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Louis Moreau Gottschalk was a virtuosic piano player and composer born in the Faubourg Marigny district of New Orleans, Louisiana. An ethnic Creole, Gottschalk's formative years were spent absorbing the musical aesthetics of the many disparate cultural groups of the city: the native French and Spanish, the synetheses of the two, and more importantly, the Caribbean ryhthms of African Americans.

During the nineteenth century, slaves and free blacks congregated in a small park in the old part of the city called Congo Square where they were permitted to do as they pleased. They spoke in their native languages, celebrated old cultural rituals, and played the songs they had brought with them into America and the Caribbean.

Gottschalk would wander around Congo Square and listen to the performances, and their particular styles influenced his later compositions. In 1842, he left America to visit Paris and tour Europe, and his reputation as a virtuoso pianist secured his success abroad. He enjoyed stays at several royal courts and performed in major cities, offering both his own compositions and interpretations of the general classical cannon.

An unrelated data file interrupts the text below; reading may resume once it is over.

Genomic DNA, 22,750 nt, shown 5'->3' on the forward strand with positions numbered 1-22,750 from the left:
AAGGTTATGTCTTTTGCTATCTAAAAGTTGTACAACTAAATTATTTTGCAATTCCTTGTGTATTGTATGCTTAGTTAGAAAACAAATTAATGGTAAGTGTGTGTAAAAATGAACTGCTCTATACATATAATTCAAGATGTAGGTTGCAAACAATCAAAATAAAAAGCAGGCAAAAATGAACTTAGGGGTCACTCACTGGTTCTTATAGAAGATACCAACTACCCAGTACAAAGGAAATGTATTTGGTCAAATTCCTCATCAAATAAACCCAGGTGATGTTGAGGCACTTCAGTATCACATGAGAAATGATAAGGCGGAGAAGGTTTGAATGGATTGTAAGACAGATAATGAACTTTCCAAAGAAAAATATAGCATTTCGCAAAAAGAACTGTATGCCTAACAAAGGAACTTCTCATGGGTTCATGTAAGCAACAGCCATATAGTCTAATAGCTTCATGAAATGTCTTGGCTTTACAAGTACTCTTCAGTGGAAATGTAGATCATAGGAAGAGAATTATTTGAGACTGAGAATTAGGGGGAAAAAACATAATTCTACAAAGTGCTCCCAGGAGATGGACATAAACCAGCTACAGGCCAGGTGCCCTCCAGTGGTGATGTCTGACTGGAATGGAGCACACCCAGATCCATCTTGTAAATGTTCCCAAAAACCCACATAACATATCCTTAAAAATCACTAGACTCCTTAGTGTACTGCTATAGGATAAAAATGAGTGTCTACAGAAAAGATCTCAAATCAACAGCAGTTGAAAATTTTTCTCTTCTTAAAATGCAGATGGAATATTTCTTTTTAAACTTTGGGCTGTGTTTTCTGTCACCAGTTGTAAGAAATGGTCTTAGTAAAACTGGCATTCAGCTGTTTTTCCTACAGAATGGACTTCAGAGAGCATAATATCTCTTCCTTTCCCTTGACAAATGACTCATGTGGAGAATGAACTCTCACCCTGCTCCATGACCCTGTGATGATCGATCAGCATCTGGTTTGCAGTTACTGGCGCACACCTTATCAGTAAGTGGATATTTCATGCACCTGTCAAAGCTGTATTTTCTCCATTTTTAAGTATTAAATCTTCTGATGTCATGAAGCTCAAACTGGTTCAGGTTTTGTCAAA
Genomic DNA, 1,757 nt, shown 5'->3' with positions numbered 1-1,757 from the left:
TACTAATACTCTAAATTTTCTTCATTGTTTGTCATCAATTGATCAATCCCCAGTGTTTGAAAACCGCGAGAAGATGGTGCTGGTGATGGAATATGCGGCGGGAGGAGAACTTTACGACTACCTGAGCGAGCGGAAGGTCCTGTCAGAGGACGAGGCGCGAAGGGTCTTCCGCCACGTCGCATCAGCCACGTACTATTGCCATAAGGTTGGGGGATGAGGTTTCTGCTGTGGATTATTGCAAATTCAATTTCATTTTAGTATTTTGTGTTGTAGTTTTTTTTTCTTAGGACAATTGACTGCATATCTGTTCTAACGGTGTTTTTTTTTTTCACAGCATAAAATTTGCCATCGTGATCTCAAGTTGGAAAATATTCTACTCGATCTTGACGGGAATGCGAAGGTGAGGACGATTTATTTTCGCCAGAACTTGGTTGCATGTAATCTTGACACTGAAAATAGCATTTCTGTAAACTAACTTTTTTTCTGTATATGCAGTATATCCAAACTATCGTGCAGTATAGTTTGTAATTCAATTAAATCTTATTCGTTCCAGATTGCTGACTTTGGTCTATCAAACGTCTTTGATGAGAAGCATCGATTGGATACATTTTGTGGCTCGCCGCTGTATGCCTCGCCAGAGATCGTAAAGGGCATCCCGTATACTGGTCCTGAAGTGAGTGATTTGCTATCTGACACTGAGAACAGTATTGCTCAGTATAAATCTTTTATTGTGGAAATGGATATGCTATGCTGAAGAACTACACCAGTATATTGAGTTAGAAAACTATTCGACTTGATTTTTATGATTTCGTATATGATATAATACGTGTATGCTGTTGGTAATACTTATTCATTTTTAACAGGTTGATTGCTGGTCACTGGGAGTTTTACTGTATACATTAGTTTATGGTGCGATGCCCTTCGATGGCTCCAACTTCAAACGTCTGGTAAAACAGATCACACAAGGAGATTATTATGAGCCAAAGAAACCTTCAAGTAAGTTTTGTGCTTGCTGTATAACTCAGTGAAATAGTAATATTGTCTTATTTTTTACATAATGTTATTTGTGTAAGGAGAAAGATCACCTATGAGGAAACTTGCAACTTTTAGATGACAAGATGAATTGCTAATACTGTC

He traveled extensively throughout his rather short life, aware of the value of exposure to inately distict musical systems, and died in Brazil. Though he spent much of his life abroad, he was (and is) widely celebrated as an American composer and pianist.

Personally, I strongly recommend his Bamboula piano piece, which is indicative of the surprisingly beautiful manner in which he melds his many influences to create an utterly individual style. It's just excellent, as are his symphonies and, really, all of his work.

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